Many wore T-shirts that said "Black Lives Matter," demanding accountability for the death of Freddie Gray.
While the Baltimore protesters remained calm, some of their counterparts across the country were not.
More than 100 people were arrested in New York during a "NYC Rise Up & Shut It Down With Baltimore" rally Wednesday night, New York police said.
And Denver police arrested 11 people for charges such as assaulting a police officer, robbery, resisting police, disobedience to lawful orders and obstructing roadways.
All this comes as protesters demand to know what happened to Gray, who was arrested April 12 and suffered a severe spinal cord injury. He died one week later.
More protests to come
Demonstrations are planned for Thursday in Cincinnati, CNN affiliate WXIX said.
And a "Philly is Baltimore" protest will take place at Philadelphia City Hall, Philly.com said.
Seattle, Portland, Oregon, and Oakland, California, are on tap for Friday, which is also May Day or International Workers Day -- often used to call attention to issues affecting the working class and minorities.
100 people released
More than 100 people arrested during the fracas in Baltimore this week were released Wednesday without charges, the state public defender's office said.
Authorities either had to charge or release them within 48 hours of their arrests.
"We've come up on a time line," said Police Commissioner Anthony Batts. But, he added: "We're not giving up on them. We're just going to follow up."
Enya Baez-Ferreras, a student at Johns Hopkins University, joined in the protests Wednesday. She said the violence that marred Baltimore this week is not reflective of the city.
"Baltimore is not violent. We have been under a lot of duress, and the violence that erupted the other day is only in reaction to the years and decades of oppression, of police brutality, of harassment that many of the Baltimore residents have been under," she said.
President Barack Obama denounced the "violence, looting, destruction that we saw from a handful of individuals in Baltimore."
"There's no excuse for that," he said in an interview that aired Wednesday on "The Steve Harvey Morning Show."
Obama said his "heart goes out" to injured officers, and he praised police who he said "showed appropriate restraint."
But he also talked about the state of urban communities.
"If you send police officers into those situations where the drug trade is the primary economy and you say to them basically your job is to contain that and arrest kids and put them in jail, when those police officers know (it's not going to fix things), then it's not surprising you end up with a situation of enormous tension between those communities and those police officers," he said.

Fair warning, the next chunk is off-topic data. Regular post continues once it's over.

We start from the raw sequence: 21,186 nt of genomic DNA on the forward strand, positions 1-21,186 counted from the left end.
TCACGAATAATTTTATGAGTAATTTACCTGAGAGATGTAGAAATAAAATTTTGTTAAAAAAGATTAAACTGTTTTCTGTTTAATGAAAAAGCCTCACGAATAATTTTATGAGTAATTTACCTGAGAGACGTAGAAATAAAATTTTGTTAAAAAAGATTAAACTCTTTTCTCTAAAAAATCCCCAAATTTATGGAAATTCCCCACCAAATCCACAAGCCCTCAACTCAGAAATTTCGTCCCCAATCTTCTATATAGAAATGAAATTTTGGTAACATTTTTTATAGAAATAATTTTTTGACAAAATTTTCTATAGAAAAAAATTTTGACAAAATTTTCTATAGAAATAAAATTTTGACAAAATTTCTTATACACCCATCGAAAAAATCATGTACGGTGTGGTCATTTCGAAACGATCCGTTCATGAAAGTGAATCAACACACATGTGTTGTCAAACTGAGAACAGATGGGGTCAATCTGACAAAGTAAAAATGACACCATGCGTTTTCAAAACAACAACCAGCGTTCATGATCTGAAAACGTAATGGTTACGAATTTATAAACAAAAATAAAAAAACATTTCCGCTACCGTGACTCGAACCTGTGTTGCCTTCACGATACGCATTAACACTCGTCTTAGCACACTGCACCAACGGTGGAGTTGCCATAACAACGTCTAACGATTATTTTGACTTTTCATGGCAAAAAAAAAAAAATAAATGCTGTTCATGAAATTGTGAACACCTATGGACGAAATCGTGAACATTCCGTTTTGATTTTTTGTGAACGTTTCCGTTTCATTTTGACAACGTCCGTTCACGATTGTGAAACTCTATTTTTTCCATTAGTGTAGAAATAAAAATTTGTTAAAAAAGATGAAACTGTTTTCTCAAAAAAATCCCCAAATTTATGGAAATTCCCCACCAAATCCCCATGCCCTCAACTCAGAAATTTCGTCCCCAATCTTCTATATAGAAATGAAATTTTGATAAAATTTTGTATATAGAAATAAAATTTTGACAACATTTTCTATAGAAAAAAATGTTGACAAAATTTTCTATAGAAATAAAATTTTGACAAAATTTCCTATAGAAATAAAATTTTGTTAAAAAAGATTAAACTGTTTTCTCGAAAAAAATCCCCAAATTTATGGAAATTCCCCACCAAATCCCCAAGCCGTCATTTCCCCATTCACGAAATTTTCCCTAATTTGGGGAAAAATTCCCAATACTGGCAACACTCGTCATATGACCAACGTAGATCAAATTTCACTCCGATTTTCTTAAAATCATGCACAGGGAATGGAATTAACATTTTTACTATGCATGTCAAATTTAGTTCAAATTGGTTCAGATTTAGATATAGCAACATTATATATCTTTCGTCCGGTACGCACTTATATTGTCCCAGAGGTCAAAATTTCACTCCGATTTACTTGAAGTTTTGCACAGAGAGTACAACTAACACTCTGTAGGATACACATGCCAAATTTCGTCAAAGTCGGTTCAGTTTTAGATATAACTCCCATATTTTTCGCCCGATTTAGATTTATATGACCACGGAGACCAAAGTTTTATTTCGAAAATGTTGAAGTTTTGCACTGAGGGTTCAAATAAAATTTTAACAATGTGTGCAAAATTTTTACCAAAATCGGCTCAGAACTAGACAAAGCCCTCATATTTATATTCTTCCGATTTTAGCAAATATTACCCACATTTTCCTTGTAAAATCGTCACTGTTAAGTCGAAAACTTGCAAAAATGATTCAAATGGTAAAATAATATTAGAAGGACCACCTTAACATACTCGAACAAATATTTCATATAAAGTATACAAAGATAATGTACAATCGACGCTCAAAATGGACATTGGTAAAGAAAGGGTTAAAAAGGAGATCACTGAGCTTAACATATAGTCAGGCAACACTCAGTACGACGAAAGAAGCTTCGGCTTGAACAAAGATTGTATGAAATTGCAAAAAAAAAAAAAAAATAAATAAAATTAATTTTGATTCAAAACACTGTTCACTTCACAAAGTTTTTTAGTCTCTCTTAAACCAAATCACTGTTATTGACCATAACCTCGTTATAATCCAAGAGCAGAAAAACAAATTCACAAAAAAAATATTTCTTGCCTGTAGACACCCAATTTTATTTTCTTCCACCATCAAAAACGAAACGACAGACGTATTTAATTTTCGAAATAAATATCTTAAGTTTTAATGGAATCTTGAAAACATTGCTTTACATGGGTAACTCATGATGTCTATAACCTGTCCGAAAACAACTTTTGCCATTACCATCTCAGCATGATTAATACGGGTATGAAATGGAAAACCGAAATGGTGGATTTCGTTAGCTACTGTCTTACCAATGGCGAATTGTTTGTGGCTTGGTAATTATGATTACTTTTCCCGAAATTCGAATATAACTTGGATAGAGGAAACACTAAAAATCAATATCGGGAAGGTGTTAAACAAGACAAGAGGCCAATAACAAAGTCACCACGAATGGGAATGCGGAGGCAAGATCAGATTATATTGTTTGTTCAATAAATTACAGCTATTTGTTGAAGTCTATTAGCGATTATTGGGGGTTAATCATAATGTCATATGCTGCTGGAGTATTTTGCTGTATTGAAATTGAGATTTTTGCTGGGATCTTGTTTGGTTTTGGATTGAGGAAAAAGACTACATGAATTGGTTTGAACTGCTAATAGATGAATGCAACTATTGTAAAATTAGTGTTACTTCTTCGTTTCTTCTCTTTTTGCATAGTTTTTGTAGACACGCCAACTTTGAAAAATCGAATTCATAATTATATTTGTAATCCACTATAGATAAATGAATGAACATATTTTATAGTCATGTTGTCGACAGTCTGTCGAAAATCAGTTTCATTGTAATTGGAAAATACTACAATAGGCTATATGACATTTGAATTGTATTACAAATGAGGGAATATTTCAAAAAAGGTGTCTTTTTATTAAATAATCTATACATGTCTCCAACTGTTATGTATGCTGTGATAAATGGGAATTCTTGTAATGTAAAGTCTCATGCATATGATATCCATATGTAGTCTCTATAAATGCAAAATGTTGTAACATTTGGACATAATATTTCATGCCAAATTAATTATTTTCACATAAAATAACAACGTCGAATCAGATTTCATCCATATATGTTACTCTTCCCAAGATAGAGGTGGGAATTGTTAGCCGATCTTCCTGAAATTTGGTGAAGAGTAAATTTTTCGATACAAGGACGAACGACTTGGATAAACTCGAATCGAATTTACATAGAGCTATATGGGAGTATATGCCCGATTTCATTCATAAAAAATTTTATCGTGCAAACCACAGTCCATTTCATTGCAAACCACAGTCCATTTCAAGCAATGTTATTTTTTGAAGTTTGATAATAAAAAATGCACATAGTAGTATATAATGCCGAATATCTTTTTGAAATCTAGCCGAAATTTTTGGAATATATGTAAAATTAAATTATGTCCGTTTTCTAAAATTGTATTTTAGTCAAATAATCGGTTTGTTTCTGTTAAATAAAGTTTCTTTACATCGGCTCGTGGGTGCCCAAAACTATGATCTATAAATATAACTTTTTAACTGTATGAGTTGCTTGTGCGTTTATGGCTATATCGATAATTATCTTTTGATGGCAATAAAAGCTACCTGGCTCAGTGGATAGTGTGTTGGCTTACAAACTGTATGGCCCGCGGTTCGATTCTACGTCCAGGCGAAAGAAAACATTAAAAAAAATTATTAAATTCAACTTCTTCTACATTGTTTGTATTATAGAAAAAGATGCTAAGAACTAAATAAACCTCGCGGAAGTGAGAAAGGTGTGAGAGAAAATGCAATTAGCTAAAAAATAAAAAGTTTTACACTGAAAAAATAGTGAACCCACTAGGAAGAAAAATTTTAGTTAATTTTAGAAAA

Protesters policed one another
The relative calm that took over Baltimore can be credited in part to peaceful protesters who formed human barricades between hot-tempered demonstrators and police, day and night.
"We show that we can police ourselves," said a man who stood for hours in what protesters called a "unity line."
"We're about positivity here in Baltimore. It starts with us. This long line of people came out here because what we seen on TV (Monday night), we didn't like it."
The city implemented a 10 p.m.-to-5 a.m. curfew for a one-week period that started Tuesday.
Asked if she was considering lifting the curfew early, Baltimore Mayor Stephanie Rawlings-Blake told CNN's Chris Cuomo she had not made a decision yet.
"We re-evaluate it on a daily basis," the mayor said Thursday morning.
Many residents credited police for not overreacting after the curfew went into effect Tuesday night, setting the tone for peaceful dispersal
"The police did a fantastic job tonight," one person commented on Twitter. "Technically they could of arrested everyone at 10:01."
Some 2,000 National Guardsmen and more than 1,000 police officers from across Maryland and neighboring states were assigned to the streets of Baltimore on Tuesday night, Maryland Gov. Larry Hogan said.
While there was no major damage Wednesday, the recovery from Monday's destruction is far from over.
Many saw their homes and vehicles damaged, their livelihoods in shambles.
So residents like Cindy Oxendine took to the streets to sweep up rocks, glass and more, despite her aching back.
The governor's office has started a website
for those wanting to help Baltimore recover from this week's riots.
"We have received an outpouring of support from Marylanders and people all around the country who want to help get our beloved Baltimore back on its feet in the wake of the violence and destruction," Hogan said in a statement.
The website, governor.maryland.gov/mdunites/
, allows visitors to volunteer for cleanup efforts, donate to charities helping affected residents and report new incidents to police.